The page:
Tag Archives: Virginia Hume

Top 10 Tuesday — Mothers And Daughters

12 Sep

Happy Tuesday! Today bloggers are tasked with coming up with favorite relationships. I have focused on sisters and on brothers before, but I don’t think I ever created a list of books that explore mother/daughter dynamics. Whether featuring the good, the bad, or the ugly, it’s almost always plenty complicated! There are positives as well, especially in terms of forgiveness and redemption. I hope you like my list.

For more relationship favorites, visit That Artsy Reader Girl

Top Books Featuring Mothers and Daughters

The Bookshop at Water’s End by Patti Callahan Henry

Haven Point by Virginia Hume

Her Daughter’s Dream by Francine Rivers

Her Mother’s Hope by Francine Rivers

Out of The Water by Ann Marie Stewart

The Secret Keepers of Old Depot Grocery by Amanda Cox

A Silver Willow by The Shore by Kelli Stuart

The Weight of Air by Kimberly Duffy

When The Day Comes by Gabrielle Meyer

Top 10 Tuesday — Summer Vibes

6 Jun

Happy Tuesday! This week bloggers are sharing book covers with summer vibes. My list comes from books that just say summer to me — beaches, water views, porch swings.

What says summer to you?

For more summer cover love, check out That Artsy Reader Girl.

Top Covers with Summer Vibes

Bookshop by The Sea by Denise Hunter

Falling for Grace by Janet W. Ferguson

Haven Point by Virginia Hume

The Key to Everything by Valerie Fraser Luesse

The Last Train to Key West by Chanel Cleeton

A Novel Proposal by Denise Hunter

A Stranger’s Game by Colleen Coble

The Summer House by Lauren K. Denton

Windswept Way by Irene Hannon

Mini-Book Review — Haven Point

6 Mar

I meet monthly with a group of book-loving friends who read across genres. This month we read Haven Point by Virginia Hume, a multi-generational novel set primarily in fictional Haven Point, Maine, a mostly homogeneous enclave that promises safe freedom for the children of the summer visitors. The novel has two voices — Maren, a woman who marries into the enclave and her granddaughter Skye, who has an uneasy relationship with the privileged coastal community. Annie, the very present daughter of Maren and mother of Skye, is given voice through their recollections. There are a number of issues covered — alcoholism, infidelity, mental health. There is an over-arching theme of identity and the feeling of being other inside a group. The main characters are flawed and sometimes their insights into what is occurring are inaccurate — making them not really unreliable narrators, per se, but relatable to the reader. The book spans the years of WWII to the early 2000s with great details of the eras in which the story takes place. The book is what I would characterize as a mostly clean read as it is a general market offering.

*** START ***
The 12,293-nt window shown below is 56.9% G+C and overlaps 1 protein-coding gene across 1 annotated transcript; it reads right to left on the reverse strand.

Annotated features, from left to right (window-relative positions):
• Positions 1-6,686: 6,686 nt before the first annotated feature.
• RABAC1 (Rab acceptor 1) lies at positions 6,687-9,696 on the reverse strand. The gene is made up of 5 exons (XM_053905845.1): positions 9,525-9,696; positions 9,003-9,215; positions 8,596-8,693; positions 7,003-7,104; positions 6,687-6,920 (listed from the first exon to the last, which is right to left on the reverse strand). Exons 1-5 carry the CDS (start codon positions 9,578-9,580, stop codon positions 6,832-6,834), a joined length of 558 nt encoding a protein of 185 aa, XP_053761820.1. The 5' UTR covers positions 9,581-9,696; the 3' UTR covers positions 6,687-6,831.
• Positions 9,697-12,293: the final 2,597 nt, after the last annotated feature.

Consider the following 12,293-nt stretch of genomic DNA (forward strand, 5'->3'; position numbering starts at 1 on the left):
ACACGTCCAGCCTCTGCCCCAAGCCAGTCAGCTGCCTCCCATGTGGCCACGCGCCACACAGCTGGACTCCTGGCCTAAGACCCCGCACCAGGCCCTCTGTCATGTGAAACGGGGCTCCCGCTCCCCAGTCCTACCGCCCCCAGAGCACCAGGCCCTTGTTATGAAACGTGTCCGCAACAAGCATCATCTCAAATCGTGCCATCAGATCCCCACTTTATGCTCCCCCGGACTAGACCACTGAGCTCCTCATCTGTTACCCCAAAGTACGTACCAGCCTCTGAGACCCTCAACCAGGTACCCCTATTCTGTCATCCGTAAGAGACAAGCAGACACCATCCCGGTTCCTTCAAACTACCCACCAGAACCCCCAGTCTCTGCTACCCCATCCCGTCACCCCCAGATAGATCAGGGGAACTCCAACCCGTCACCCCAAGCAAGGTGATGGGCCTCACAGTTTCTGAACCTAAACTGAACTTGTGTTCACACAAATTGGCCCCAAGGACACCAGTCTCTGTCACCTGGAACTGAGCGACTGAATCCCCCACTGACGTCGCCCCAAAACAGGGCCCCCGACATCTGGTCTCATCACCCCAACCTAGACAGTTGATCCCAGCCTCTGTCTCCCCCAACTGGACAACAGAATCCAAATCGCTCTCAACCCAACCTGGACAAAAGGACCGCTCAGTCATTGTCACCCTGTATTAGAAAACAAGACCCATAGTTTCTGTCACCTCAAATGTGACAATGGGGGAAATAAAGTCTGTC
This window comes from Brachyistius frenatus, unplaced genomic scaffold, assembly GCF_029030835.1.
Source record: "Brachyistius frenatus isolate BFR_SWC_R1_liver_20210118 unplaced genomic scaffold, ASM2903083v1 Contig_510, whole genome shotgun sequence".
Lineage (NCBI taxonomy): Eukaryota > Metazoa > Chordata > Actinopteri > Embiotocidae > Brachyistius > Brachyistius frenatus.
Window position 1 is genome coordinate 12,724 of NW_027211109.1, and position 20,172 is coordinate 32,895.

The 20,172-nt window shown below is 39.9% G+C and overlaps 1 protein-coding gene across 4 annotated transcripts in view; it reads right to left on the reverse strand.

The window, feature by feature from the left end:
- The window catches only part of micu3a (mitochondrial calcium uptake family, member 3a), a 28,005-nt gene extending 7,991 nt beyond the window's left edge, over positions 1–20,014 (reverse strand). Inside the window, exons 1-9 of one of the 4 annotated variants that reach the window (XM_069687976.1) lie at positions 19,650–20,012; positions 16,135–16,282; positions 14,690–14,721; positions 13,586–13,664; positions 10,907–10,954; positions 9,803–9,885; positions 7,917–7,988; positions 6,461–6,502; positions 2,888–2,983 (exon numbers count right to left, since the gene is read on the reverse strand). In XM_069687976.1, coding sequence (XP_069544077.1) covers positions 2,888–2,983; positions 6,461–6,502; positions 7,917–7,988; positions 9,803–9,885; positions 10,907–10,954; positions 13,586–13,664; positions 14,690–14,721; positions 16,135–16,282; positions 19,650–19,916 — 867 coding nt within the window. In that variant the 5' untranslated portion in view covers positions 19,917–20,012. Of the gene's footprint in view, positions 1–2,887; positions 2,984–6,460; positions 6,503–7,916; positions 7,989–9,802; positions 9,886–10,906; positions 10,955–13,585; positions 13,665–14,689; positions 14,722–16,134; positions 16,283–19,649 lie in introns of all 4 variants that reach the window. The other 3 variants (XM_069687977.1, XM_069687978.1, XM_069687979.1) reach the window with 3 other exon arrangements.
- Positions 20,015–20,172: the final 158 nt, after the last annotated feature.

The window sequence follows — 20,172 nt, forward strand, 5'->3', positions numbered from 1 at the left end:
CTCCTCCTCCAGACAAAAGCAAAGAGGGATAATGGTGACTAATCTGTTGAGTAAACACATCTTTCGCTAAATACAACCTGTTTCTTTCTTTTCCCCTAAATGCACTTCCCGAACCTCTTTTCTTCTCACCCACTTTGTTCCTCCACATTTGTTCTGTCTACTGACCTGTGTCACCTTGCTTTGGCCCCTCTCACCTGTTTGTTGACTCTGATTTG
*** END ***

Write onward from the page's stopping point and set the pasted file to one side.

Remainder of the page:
I really enjoyed Haven Point and am looking forward to discussing it with my friends.


Audience: adults.

(I purchased the Kindle edition from Amazon. All opinions expressed are mine alone.)

1944: Maren Larsen is a blonde beauty from a small Minnesota farming town, determined to do her part to help the war effort––and to see the world beyond her family’s cornfields. As a cadet nurse at Walter Reed Medical Center, she’s swept off her feet by Dr. Oliver Demarest, a handsome Boston Brahmin whose family spends summers in an insular community on the rocky coast of Maine.

1970: As the nation grapples with the ongoing conflict in Vietnam, Oliver and Maren are grappling with their fiercely independent seventeen-year-old daughter, Annie, who has fallen for a young man they don’t approve of. Before the summer is over a terrible tragedy will strike the Demarests––and in the aftermath, Annie vows never to return to Haven Point.

2008: Annie’s daughter, Skye, has arrived in Maine to help scatter her mother’s ashes. Maren knows that her granddaughter inherited Annie’s view of Haven Point: despite the wild beauty and quaint customs, the regattas and clambakes and sing-alongs, she finds the place––and the people––snobbish and petty. But Maren also knows that Annie never told Skye the whole truth about what happened during that fateful summer.

Over seven decades of a changing America, through wars and storms, betrayals and reconciliations, Haven Point explores what it means to belong to a place, and to a family, which holds as tightly to its traditions as it does its secrets.

Virginia Hume is a freelance writer and editor. Her early career was spent in politics and affairs. She lives outside Washington, D.C. with her husband, their daughters and an under-groomed bichon named Chester.